Fall 2020/ Diane Helfrich

            You’ve now been homeschooling for a while, and you have hit a wall. You are asking, “Did I do the right thing? Am I ruining my child’s life? Can I really do this long-term? Why am I not as far along with lessons as I expected? Why did I buy that curriculum that I don’t even like now?” You are asking the same questions and making the same discoveries we all did. At some point in the journey, insecurity rises, and we can’t see the progress, or what we see doesn’t match what we planned. Some of us (like me) questioned yearly if we had made the right choice. But God knew my frustration and gave me a sign that my children were in His hands and things were going just fine.

            Unlike you, I now have the luxury of looking at our schooling through the rearview mirror. My children are now twenty-eight and twenty-four years old, and they are well on their way to being established adults. We won the lottery. They have both excelled in college and beyond—far beyond my expectations, and I’m a type-A person with high expectations! So what do I see when I look back?

            I started, like many do, with all subjects lined up, a planner in hand, a flag on the wall, and a place where we would do our schooling. We were up with a prayer and the pledge was at 8:00 a.m. I hoped to finish by mid-afternoon with my second-grader whom we had pulled out of public school. My well-intended structure lasted about two to three months and then little by little, it started falling apart. I’m sure most of you are far more self-disciplined than I, so you won’t have these issues! Oops! We slept in and didn’t get started on time. We didn’t get all the subjects done today because we got so excited about making a play-dough model of the earth with multiple layers of color, cutting into it, and learning about the crust, the mantle…an hour later…. If we are going to finish by 2:30, we are going to have to skip math today. Time goes on. Math isn’t my favorite subject, so it is an easy “drop” for the day if we don’t have time. It’s April, and the beaches are great. Let’s stop what we are doing and take a beach day! Yay! Now, we’re almost to May, and we are only halfway through! What do I do? We opened our history curriculum and did the first couple of lessons, didn’t really connect with it, so we didn’t continue. I’m no longer making detailed plans. I am a failure!

            What if I reframe and look at what we did accomplish? Beyond that model of the earth, we learned about how airplanes fly, researched and drew a life-sized blue whale on our street with sidewalk chalk (and did a whole bunch of other science-y things), learned math through the multiplication tables and negative numbers, went to tons of museums, learned the names of states and capitals, and we read books and books and books and books. We learned about tide pools at the beach and brought home hermit crabs to study. We joined a local co-op and jumped in with two feet (Hah!) for a class on elections for elementary children that met every other Wednesday for one semester. I’m only scratching the surface, but by any stretch, we had a pretty good year. Learning became a lifestyle of following interests and getting excited about knowing new things.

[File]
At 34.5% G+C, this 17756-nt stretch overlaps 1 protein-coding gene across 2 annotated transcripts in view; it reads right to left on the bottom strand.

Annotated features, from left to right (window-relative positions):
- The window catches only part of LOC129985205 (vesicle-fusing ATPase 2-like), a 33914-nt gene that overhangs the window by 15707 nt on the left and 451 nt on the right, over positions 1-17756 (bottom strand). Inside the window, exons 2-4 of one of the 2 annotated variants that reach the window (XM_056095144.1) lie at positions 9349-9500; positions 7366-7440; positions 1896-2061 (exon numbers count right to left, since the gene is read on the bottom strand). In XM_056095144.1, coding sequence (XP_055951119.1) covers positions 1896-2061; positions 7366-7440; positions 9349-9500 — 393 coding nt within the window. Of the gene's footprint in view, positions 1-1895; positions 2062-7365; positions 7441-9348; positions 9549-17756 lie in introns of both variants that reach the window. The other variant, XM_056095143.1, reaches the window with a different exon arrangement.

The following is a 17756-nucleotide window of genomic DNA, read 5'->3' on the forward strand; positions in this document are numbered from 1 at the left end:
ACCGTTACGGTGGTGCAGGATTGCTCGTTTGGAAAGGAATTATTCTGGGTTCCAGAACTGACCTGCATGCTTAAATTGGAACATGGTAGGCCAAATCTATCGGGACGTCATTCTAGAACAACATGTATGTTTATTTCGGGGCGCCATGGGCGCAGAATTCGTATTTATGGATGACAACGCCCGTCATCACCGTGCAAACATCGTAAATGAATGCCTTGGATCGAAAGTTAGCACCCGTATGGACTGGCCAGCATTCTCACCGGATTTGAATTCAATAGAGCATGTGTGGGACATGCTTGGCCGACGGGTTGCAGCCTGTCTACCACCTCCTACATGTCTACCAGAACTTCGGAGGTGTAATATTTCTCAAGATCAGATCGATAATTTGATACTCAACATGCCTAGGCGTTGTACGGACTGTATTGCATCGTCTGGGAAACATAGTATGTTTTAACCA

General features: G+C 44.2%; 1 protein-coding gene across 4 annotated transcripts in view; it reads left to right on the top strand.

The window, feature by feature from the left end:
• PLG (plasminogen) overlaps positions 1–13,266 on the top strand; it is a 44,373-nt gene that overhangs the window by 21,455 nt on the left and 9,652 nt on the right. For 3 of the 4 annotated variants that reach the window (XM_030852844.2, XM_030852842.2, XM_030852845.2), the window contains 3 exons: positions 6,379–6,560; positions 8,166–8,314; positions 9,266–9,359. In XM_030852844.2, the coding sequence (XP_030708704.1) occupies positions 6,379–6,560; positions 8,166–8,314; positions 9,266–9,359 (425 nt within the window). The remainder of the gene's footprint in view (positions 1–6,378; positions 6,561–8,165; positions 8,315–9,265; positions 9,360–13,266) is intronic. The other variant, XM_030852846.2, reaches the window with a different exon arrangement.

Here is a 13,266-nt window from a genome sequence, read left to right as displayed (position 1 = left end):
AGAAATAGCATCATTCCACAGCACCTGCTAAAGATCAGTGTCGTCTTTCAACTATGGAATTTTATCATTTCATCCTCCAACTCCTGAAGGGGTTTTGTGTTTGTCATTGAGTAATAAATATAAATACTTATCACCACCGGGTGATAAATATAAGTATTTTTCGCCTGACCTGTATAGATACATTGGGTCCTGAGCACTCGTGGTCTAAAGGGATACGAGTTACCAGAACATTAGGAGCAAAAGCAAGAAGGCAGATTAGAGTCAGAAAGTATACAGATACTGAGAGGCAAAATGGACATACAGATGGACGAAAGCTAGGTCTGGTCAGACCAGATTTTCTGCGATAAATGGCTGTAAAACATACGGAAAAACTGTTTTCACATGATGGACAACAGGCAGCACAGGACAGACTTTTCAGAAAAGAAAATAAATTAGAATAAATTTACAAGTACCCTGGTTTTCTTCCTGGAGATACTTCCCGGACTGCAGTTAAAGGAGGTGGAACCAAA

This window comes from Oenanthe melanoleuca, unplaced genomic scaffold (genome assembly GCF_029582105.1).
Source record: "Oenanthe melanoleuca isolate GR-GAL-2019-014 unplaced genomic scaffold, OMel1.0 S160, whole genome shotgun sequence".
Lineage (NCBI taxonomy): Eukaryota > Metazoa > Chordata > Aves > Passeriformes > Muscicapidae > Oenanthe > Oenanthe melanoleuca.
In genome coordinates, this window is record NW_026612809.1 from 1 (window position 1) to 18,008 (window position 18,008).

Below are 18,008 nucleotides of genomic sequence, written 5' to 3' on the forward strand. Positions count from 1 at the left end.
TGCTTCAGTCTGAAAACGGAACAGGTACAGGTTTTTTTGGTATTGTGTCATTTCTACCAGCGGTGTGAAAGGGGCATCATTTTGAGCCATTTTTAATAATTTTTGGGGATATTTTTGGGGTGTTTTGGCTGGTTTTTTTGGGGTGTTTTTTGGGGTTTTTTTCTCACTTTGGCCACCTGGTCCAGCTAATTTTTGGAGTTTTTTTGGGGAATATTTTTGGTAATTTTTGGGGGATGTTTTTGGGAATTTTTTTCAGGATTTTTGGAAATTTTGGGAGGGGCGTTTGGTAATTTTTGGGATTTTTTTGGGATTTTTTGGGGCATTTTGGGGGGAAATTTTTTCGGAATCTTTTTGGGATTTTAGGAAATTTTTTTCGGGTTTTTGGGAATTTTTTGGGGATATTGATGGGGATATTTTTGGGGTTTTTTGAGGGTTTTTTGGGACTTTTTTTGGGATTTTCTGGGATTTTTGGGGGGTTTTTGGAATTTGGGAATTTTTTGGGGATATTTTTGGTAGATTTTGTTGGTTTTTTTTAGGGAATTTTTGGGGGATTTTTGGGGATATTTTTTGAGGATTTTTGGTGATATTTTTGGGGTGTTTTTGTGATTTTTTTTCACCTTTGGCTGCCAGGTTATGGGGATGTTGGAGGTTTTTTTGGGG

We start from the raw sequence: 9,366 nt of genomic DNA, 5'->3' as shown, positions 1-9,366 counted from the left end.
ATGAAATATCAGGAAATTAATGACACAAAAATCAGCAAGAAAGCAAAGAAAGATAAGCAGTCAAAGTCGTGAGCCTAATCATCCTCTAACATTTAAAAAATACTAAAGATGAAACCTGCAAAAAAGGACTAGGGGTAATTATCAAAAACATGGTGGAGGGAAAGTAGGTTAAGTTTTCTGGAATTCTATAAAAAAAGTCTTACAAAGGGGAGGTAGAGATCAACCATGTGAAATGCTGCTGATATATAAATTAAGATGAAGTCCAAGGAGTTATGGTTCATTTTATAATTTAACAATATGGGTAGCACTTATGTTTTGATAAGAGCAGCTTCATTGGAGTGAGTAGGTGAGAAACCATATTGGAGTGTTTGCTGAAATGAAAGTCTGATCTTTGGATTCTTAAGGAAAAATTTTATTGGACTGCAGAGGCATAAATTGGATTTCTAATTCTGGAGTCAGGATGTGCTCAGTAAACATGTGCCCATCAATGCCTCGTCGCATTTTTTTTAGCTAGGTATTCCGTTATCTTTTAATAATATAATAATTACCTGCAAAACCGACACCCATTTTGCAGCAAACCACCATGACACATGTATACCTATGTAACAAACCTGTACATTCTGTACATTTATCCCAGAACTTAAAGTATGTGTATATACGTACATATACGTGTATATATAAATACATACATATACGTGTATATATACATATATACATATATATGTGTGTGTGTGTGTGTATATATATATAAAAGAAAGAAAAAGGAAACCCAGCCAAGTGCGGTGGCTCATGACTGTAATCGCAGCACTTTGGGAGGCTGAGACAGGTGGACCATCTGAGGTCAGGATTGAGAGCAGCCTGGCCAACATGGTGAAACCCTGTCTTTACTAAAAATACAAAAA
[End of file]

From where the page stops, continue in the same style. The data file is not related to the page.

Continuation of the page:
Some years, most of what we did was research for science fairs. But it included research, science, math, writing, art, and public speaking. Other years, we taught classes at our co-op that had things we wanted to learn—History Through the Eyes of Invention (a study we made of how inventions changed world history—do you know how much and why the invention of the flush toilet in England impacted history?), or the philosophy class where we read twelve full works starting back with Sophocles and going up through Hofstadter. It was rich. It was fascinating. It was what we wanted to cover, for the most part. We learned how to learn. I wasn’t a philosophy major in college—I never had studied any of that. I didn’t know about vortex physics when the science fair project began from the seed of an idea to build a stench gun to send out bad smells. We learned together, we learned deeply, and we learned well. Were we perfect? Far from it!

            In hindsight, what I see is that it really didn’t matter what we learned. It mattered that we loved learning and learned cool things that we now remember forever. Yes, we had to meet college entrance criteria, but we did it our way. It didn’t matter that my best-laid plans fell apart early in the game. It mattered that I was willing to jump in with the children and take the lid off so they could soar. However you structure your school, it’s sure to morph over time. The change is okay. Your choice is solid. You are learning how your family works and you are instilling your values. In the end, it’s your values that make the student. They will model after you. God leads them, and you get to help discover their gifts and passions. You don’t just get to watch the first steps and see them start to read. You get to see them do their first square root, come to understand the Crimean War, or read Chaucer and get excited about it. You might even help them build a stench gun and learn about vortex physics! No matter how it ends up, they learn because you care that they do. Whatever style of schooling you choose will change—and it will work. Be encouraged!

Diane Helfrich is a fourteen-year homeschooling veteran who believes in homeschooling so much that she still serves NCHE as the development director, and was a past regional liaison. She is married to newly-retired David (homeschooling will now take on a new flavor!) and they have two children. Ian is a Ph.D. candidate in economics at Georgia Tech, and Anna is a case manager for abused and trafficked children in Yakima, Washington

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